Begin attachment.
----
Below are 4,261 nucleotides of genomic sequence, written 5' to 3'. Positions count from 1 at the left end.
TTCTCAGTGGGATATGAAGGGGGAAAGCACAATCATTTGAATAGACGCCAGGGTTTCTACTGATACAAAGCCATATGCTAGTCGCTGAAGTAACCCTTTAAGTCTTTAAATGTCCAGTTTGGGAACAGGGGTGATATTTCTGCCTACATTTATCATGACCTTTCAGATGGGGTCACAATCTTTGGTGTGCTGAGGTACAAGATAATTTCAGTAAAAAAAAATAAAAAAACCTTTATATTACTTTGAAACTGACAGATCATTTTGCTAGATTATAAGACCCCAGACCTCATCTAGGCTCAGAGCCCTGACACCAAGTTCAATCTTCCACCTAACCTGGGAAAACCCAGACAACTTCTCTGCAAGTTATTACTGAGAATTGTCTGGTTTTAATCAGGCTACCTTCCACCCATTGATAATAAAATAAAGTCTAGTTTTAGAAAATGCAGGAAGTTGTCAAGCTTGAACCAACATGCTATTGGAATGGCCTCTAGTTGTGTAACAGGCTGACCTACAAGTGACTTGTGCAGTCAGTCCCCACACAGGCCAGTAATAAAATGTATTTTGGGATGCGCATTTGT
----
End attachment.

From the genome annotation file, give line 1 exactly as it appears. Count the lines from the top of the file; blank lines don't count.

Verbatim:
Below are 4,261 nucleotides of genomic sequence, written 5' to 3'. Positions count from 1 at the left end.